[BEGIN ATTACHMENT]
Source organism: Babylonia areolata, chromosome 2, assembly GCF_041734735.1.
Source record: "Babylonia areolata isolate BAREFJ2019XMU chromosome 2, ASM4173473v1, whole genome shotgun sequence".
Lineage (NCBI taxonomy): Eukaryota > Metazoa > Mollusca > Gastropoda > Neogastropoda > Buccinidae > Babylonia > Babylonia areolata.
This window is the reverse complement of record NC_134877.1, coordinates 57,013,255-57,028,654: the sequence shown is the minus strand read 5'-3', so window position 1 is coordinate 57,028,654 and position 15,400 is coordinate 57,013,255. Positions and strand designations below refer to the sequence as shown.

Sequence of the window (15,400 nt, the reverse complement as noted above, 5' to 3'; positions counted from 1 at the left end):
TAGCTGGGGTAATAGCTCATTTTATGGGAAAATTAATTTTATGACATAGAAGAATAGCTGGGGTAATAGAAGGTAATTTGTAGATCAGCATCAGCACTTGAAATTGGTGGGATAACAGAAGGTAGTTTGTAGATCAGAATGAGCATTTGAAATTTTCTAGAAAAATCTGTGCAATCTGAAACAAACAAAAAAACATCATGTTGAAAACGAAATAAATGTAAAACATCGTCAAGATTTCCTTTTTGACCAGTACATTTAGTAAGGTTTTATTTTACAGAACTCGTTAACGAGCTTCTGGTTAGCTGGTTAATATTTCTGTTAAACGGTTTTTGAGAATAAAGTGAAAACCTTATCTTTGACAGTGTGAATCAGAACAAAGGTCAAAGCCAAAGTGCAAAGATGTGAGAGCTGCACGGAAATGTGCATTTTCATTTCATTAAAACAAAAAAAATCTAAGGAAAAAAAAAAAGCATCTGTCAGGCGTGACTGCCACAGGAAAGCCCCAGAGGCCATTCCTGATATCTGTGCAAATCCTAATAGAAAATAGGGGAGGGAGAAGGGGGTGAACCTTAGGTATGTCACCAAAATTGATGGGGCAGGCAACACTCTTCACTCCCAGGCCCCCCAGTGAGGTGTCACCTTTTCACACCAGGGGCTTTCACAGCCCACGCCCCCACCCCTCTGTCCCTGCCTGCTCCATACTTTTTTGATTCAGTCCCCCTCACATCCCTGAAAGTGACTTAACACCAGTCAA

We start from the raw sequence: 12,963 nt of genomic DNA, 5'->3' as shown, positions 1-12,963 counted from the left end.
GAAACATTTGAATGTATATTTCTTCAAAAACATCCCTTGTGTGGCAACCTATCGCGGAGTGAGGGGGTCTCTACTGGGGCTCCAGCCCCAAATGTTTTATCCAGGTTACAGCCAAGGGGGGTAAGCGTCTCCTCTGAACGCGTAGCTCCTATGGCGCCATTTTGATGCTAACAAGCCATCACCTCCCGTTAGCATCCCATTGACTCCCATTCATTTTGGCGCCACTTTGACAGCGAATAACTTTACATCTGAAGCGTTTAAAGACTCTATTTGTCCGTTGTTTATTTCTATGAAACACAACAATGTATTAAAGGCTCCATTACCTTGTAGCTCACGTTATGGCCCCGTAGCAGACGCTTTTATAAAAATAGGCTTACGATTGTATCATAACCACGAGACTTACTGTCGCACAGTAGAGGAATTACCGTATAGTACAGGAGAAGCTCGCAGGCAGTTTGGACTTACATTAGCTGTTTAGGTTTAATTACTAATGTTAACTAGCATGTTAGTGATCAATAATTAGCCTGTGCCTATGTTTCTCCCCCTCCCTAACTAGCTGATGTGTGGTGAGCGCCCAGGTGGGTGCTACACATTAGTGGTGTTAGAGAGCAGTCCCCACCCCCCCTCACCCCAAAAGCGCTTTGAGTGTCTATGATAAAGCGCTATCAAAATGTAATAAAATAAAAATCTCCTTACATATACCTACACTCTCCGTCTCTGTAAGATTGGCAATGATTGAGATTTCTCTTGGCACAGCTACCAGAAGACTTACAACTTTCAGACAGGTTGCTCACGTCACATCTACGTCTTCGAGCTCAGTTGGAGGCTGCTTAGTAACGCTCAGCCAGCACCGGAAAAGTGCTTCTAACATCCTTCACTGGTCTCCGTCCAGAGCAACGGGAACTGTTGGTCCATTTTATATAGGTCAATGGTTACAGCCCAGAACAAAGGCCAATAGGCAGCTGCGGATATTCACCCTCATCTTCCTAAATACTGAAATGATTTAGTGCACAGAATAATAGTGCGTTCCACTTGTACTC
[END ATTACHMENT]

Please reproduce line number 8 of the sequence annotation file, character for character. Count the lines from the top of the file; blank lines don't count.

GAAACATTTGAATGTATATTTCTTCAAAAACATCCCTTGTGTGGCAACCTATCGCGGAGTGAGGGGGTCTCTACTGGGGCTCCAGCCCCAAATGTTTTATCCAGGTTACAGCCAAGGGGGGTAAGCGTCTCCTCTGAACGCGTAGCTCCTATGGCGCCATTTTGATGCTAACAAGCCATCACCTCCCGTTAGCATCCCATTGACTCCCATTCATTTTGGCGCCACTTTGACAGCGAATAACTTTACATCTGAAGCGTTTAAAGACTCTATTTGTCCGTTGTTTATTTCTATGAAACACAACAATGTATTAAAGGCTCCATTACCTTGTAGCTCACGTTATGGCCCCGTAGCAGACGCTTTTATAAAAATAGGCTTACGATTGTATCATAACCACGAGACTTACTGTCGCACAGTAGAGGAATTACCGTATAGTACAGGAGAAGCTCGCAGGCAGTTTGGACTTACATTAGCTGTTTAGGTTTAATTACTAATGTTAACTAGCATGTTAGTGATCAATAATTAGCCTGTGCCTATGTTTCTCCCCCTCCCTAACTAGCTGATGTGTGGTGAGCGCCCAGGTGGGTGCTACACATTAGTGGTGTTAGAGAGCAGTCCCCACCCCCCCTCACCCCAAAAGCGCTTTGAGTGTCTATGATAAAGCGCTATCAAAATGTAATAAAATAAAAATCTCCTTACATATACCTACACTCTCCGTCTCTGTAAGATTGGCAATGATTGAGATTTCTCTTGGCACAGCTACCAGAAGACTTACAACTTTCAGACAGGTTGCTCACGTCACATCTACGTCTTCGAGCTCAGTTGGAGGCTGCTTAGTAACGCTCAGCCAGCACCGGAAAAGTGCTTCTAACATCCTTCACTGGTCTCCGTCCAGAGCAACGGGAACTGTTGGTCCATTTTATATAGGTCAATGGTTACAGCCCAGAACAAAGGCCAATAGGCAGCTGCGGATATTCACCCTCATCTTCCTAAATACTGAAATGATTTAGTGCACAGAATAATAGTGCGTTCCACTTGTACTC